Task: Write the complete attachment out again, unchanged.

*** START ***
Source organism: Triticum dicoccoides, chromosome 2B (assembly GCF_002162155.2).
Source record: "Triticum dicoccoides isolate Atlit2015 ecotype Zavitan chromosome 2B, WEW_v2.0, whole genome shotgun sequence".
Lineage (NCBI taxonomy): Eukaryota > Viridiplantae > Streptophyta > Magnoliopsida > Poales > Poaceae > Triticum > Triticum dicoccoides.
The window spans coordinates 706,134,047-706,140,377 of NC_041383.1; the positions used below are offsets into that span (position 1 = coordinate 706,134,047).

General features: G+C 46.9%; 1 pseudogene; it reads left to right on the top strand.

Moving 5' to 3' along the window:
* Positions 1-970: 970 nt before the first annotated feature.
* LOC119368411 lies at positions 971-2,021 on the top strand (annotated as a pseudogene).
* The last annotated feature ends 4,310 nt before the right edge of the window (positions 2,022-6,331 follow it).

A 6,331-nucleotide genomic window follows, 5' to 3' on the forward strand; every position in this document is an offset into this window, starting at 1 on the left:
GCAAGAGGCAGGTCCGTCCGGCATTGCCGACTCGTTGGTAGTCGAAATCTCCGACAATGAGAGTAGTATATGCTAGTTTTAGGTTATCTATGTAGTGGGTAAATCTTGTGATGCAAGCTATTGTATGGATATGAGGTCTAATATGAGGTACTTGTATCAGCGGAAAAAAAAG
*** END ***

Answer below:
Source organism: Triticum dicoccoides, chromosome 2B (assembly GCF_002162155.2).
Source record: "Triticum dicoccoides isolate Atlit2015 ecotype Zavitan chromosome 2B, WEW_v2.0, whole genome shotgun sequence".
Lineage (NCBI taxonomy): Eukaryota > Viridiplantae > Streptophyta > Magnoliopsida > Poales > Poaceae > Triticum > Triticum dicoccoides.
The window spans coordinates 706,134,047-706,140,377 of NC_041383.1; the positions used below are offsets into that span (position 1 = coordinate 706,134,047).

General features: G+C 46.9%; 1 pseudogene; it reads left to right on the top strand.

Moving 5' to 3' along the window:
* Positions 1-970: 970 nt before the first annotated feature.
* LOC119368411 lies at positions 971-2,021 on the top strand (annotated as a pseudogene).
* The last annotated feature ends 4,310 nt before the right edge of the window (positions 2,022-6,331 follow it).

A 6,331-nucleotide genomic window follows, 5' to 3' on the forward strand; every position in this document is an offset into this window, starting at 1 on the left:
GCAAGAGGCAGGTCCGTCCGGCATTGCCGACTCGTTGGTAGTCGAAATCTCCGACAATGAGAGTAGTATATGCTAGTTTTAGGTTATCTATGTAGTGGGTAAATCTTGTGATGCAAGCTATTGTATGGATATGAGGTCTAATATGAGGTACTTGTATCAGCGGAAAAAAAAG